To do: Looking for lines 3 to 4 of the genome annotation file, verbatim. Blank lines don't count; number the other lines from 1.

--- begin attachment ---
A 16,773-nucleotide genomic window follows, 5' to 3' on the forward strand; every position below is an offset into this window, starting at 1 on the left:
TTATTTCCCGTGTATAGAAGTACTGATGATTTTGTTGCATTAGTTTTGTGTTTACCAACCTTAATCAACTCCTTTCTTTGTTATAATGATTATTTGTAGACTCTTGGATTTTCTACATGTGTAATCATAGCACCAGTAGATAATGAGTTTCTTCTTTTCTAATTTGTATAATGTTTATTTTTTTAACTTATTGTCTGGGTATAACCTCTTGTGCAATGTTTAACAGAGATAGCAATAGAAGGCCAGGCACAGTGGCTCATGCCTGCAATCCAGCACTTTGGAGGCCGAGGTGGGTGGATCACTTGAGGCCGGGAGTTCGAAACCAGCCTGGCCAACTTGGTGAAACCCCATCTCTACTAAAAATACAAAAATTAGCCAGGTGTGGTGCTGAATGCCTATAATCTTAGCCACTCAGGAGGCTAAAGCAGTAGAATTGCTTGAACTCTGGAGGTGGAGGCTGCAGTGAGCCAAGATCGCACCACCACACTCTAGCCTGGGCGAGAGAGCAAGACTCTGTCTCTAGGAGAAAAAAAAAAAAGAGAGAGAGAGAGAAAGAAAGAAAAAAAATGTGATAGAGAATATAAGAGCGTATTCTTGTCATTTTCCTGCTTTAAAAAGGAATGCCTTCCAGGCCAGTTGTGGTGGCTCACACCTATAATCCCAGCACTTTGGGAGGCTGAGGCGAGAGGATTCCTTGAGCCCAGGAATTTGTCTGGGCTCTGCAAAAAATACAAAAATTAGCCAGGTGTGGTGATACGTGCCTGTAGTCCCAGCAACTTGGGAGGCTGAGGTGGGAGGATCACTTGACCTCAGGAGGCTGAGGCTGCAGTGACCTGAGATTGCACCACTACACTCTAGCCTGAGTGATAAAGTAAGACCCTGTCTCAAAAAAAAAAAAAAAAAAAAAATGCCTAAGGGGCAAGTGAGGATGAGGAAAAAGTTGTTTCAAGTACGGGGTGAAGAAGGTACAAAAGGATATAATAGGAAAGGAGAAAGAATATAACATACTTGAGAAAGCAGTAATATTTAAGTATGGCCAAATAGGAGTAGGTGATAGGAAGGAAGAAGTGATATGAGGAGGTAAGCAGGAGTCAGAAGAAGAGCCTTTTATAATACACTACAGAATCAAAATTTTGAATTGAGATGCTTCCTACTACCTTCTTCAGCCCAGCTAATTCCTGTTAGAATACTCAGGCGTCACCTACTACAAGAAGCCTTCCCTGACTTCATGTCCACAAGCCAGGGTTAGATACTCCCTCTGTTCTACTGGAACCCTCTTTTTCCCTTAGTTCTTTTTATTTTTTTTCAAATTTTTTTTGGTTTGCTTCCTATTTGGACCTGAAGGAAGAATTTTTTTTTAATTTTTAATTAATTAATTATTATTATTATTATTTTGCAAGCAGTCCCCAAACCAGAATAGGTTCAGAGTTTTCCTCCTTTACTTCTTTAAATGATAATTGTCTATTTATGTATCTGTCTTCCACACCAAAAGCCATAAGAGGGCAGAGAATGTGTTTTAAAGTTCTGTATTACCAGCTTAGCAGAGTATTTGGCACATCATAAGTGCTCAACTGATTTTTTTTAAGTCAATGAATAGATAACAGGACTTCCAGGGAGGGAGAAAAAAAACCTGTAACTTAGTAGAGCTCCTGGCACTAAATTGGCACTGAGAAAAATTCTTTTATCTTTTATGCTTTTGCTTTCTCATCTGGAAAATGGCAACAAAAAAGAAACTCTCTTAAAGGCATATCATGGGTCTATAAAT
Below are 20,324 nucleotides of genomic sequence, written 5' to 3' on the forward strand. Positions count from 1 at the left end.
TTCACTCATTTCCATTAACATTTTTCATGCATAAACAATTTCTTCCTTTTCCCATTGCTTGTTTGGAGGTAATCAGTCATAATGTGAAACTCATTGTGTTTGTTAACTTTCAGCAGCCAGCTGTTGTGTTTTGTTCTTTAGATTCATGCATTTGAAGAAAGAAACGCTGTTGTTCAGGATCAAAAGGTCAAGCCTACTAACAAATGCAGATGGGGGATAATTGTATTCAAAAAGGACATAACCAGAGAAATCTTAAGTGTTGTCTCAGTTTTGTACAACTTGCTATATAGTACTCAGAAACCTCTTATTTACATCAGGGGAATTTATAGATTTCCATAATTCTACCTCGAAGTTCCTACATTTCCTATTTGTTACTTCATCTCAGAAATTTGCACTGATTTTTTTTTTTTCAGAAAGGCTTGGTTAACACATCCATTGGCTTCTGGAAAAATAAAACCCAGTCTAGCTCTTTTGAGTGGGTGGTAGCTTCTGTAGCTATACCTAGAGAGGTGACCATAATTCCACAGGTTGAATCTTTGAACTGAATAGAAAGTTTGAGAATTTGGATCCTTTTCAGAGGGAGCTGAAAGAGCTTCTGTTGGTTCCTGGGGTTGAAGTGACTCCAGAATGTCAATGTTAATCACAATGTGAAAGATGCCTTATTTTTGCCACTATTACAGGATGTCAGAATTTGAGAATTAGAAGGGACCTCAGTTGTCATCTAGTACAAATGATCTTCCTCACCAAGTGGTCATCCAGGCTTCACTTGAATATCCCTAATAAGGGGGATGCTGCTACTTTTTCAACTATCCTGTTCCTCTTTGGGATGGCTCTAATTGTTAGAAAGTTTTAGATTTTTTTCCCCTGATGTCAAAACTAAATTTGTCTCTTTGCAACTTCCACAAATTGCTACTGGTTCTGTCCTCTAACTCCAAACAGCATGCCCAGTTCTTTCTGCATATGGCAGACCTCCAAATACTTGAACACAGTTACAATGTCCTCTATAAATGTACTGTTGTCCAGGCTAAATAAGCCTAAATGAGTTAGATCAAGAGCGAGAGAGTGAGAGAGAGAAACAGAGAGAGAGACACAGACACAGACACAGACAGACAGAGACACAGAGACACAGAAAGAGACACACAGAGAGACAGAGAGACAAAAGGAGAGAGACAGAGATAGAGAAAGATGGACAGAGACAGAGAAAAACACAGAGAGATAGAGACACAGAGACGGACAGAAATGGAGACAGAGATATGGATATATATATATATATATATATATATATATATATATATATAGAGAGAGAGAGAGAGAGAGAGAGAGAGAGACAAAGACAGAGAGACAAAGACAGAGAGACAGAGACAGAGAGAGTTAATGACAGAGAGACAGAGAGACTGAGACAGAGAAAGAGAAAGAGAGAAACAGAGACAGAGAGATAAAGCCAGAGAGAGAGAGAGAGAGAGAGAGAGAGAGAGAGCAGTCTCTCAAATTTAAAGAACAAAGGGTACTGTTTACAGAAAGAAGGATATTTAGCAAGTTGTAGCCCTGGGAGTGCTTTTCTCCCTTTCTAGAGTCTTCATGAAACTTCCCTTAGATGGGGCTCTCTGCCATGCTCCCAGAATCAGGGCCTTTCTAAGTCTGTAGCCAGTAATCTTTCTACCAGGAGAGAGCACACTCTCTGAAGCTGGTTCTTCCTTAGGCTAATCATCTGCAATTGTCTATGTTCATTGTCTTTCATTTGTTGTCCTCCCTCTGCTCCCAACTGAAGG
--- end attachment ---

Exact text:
Below are 20,324 nucleotides of genomic sequence, written 5' to 3' on the forward strand. Positions count from 1 at the left end.
TTCACTCATTTCCATTAACATTTTTCATGCATAAACAATTTCTTCCTTTTCCCATTGCTTGTTTGGAGGTAATCAGTCATAATGTGAAACTCATTGTGTTTGTTAACTTTCAGCAGCCAGCTGTTGTGTTTTGTTCTTTAGATTCATGCATTTGAAGAAAGAAACGCTGTTGTTCAGGATCAAAAGGTCAAGCCTACTAACAAATGCAGATGGGGGATAATTGTATTCAAAAAGGACATAACCAGAGAAATCTTAAGTGTTGTCTCAGTTTTGTACAACTTGCTATATAGTACTCAGAAACCTCTTATTTACATCAGGGGAATTTATAGATTTCCATAATTCTACCTCGAAGTTCCTACATTTCCTATTTGTTACTTCATCTCAGAAATTTGCACTGATTTTTTTTTTTTCAGAAAGGCTTGGTTAACACATCCATTGGCTTCTGGAAAAATAAAACCCAGTCTAGCTCTTTTGAGTGGGTGGTAGCTTCTGTAGCTATACCTAGAGAGGTGACCATAATTCCACAGGTTGAATCTTTGAACTGAATAGAAAGTTTGAGAATTTGGATCCTTTTCAGAGGGAGCTGAAAGAGCTTCTGTTGGTTCCTGGGGTTGAAGTGACTCCAGAATGTCAATGTTAATCACAATGTGAAAGATGCCTTATTTTTGCCACTATTACAGGATGTCAGAATTTGAGAATTAGAAGGGACCTCAGTTGTCATCTAGTACAAATGATCTTCCTCACCAAGTGGTCATCCAGGCTTCACTTGAATATCCCTAATAAGGGGGATGCTGCTACTTTTTCAACTATCCTGTTCCTCTTTGGGATGGCTCTAATTGTTAGAAAGTTTTAGATTTTTTTCCCCTGATGTCAAAACTAAATTTGTCTCTTTGCAACTTCCACAAATTGCTACTGGTTCTGTCCTCTAACTCCAAACAGCATGCCCAGTTCTTTCTGCATATGGCAGACCTCCAAATACTTGAACACAGTTACAATGTCCTCTATAAATGTACTGTTGTCCAGGCTAAATAAGCCTAAATGAGTTAGATCAAGAGCGAGAGAGTGAGAGAGAGAAACAGAGAGAGAGACACAGACACAGACACAGACAGACAGAGACACAGAGACACAGAAAGAGACACACAGAGAGACAGAGAGACAAAAGGAGAGAGACAGAGATAGAGAAAGATGGACAGAGACAGAGAAAAACACAGAGAGATAGAGACACAGAGACGGACAGAAATGGAGACAGAGATATGGATATATATATATATATATATATATATATATATATATATATAGAGAGAGAGAGAGAGAGAGAGAGAGAGAGACAAAGACAGAGAGACAAAGACAGAGAGACAGAGACAGAGAGAGTTAATGACAGAGAGACAGAGAGACTGAGACAGAGAAAGAGAAAGAGAGAAACAGAGACAGAGAGATAAAGCCAGAGAGAGAGAGAGAGAGAGAGAGAGAGAGAGAGCAGTCTCTCAAATTTAAAGAACAAAGGGTACTGTTTACAGAAAGAAGGATATTTAGCAAGTTGTAGCCCTGGGAGTGCTTTTCTCCCTTTCTAGAGTCTTCATGAAACTTCCCTTAGATGGGGCTCTCTGCCATGCTCCCAGAATCAGGGCCTTTCTAAGTCTGTAGCCAGTAATCTTTCTACCAGGAGAGAGCACACTCTCTGAAGCTGGTTCTTCCTTAGGCTAATCATCTGCAATTGTCTATGTTCATTGTCTTTCATTTGTTGTCCTCCCTCTGCTCCCAACTGAAGG